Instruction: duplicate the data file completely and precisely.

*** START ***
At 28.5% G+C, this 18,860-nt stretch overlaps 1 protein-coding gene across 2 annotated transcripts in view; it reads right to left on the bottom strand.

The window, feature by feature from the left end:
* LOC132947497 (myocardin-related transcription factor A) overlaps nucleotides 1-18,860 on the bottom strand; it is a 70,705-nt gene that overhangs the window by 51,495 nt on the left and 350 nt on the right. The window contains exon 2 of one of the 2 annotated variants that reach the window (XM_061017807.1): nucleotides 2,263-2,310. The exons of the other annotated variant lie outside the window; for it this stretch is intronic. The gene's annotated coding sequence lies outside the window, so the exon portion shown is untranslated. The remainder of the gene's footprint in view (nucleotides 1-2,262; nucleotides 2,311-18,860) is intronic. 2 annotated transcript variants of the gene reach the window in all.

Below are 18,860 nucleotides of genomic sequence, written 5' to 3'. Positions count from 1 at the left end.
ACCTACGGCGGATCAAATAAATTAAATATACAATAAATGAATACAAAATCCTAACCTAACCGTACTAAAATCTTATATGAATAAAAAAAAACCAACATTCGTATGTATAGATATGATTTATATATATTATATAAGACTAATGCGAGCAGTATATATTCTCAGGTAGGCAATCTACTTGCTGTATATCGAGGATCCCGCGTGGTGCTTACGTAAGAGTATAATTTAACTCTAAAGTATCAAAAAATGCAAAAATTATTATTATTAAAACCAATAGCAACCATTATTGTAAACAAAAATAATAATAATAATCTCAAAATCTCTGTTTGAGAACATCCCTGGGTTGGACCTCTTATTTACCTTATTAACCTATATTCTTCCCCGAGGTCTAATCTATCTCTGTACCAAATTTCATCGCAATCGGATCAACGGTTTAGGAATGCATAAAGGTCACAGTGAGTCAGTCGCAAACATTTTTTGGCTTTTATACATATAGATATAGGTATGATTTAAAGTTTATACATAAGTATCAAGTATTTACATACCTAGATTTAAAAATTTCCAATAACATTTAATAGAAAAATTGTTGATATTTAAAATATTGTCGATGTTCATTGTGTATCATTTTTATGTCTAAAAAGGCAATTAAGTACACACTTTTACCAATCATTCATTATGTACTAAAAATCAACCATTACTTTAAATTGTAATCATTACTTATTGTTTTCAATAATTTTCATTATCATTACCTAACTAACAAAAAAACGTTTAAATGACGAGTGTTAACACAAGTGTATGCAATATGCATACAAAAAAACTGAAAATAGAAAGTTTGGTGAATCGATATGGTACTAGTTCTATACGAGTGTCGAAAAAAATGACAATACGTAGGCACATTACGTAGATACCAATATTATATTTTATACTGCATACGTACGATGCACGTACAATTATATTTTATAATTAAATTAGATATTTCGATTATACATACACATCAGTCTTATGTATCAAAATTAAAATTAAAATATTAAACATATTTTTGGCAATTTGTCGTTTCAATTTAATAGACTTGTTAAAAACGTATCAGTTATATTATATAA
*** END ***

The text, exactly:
At 28.5% G+C, this 18,860-nt stretch overlaps 1 protein-coding gene across 2 annotated transcripts in view; it reads right to left on the bottom strand.

The window, feature by feature from the left end:
* LOC132947497 (myocardin-related transcription factor A) overlaps nucleotides 1-18,860 on the bottom strand; it is a 70,705-nt gene that overhangs the window by 51,495 nt on the left and 350 nt on the right. The window contains exon 2 of one of the 2 annotated variants that reach the window (XM_061017807.1): nucleotides 2,263-2,310. The exons of the other annotated variant lie outside the window; for it this stretch is intronic. The gene's annotated coding sequence lies outside the window, so the exon portion shown is untranslated. The remainder of the gene's footprint in view (nucleotides 1-2,262; nucleotides 2,311-18,860) is intronic. 2 annotated transcript variants of the gene reach the window in all.

Below are 18,860 nucleotides of genomic sequence, written 5' to 3'. Positions count from 1 at the left end.
ACCTACGGCGGATCAAATAAATTAAATATACAATAAATGAATACAAAATCCTAACCTAACCGTACTAAAATCTTATATGAATAAAAAAAAACCAACATTCGTATGTATAGATATGATTTATATATATTATATAAGACTAATGCGAGCAGTATATATTCTCAGGTAGGCAATCTACTTGCTGTATATCGAGGATCCCGCGTGGTGCTTACGTAAGAGTATAATTTAACTCTAAAGTATCAAAAAATGCAAAAATTATTATTATTAAAACCAATAGCAACCATTATTGTAAACAAAAATAATAATAATAATCTCAAAATCTCTGTTTGAGAACATCCCTGGGTTGGACCTCTTATTTACCTTATTAACCTATATTCTTCCCCGAGGTCTAATCTATCTCTGTACCAAATTTCATCGCAATCGGATCAACGGTTTAGGAATGCATAAAGGTCACAGTGAGTCAGTCGCAAACATTTTTTGGCTTTTATACATATAGATATAGGTATGATTTAAAGTTTATACATAAGTATCAAGTATTTACATACCTAGATTTAAAAATTTCCAATAACATTTAATAGAAAAATTGTTGATATTTAAAATATTGTCGATGTTCATTGTGTATCATTTTTATGTCTAAAAAGGCAATTAAGTACACACTTTTACCAATCATTCATTATGTACTAAAAATCAACCATTACTTTAAATTGTAATCATTACTTATTGTTTTCAATAATTTTCATTATCATTACCTAACTAACAAAAAAACGTTTAAATGACGAGTGTTAACACAAGTGTATGCAATATGCATACAAAAAAACTGAAAATAGAAAGTTTGGTGAATCGATATGGTACTAGTTCTATACGAGTGTCGAAAAAAATGACAATACGTAGGCACATTACGTAGATACCAATATTATATTTTATACTGCATACGTACGATGCACGTACAATTATATTTTATAATTAAATTAGATATTTCGATTATACATACACATCAGTCTTATGTATCAAAATTAAAATTAAAATATTAAACATATTTTTGGCAATTTGTCGTTTCAATTTAATAGACTTGTTAAAAACGTATCAGTTATATTATATAA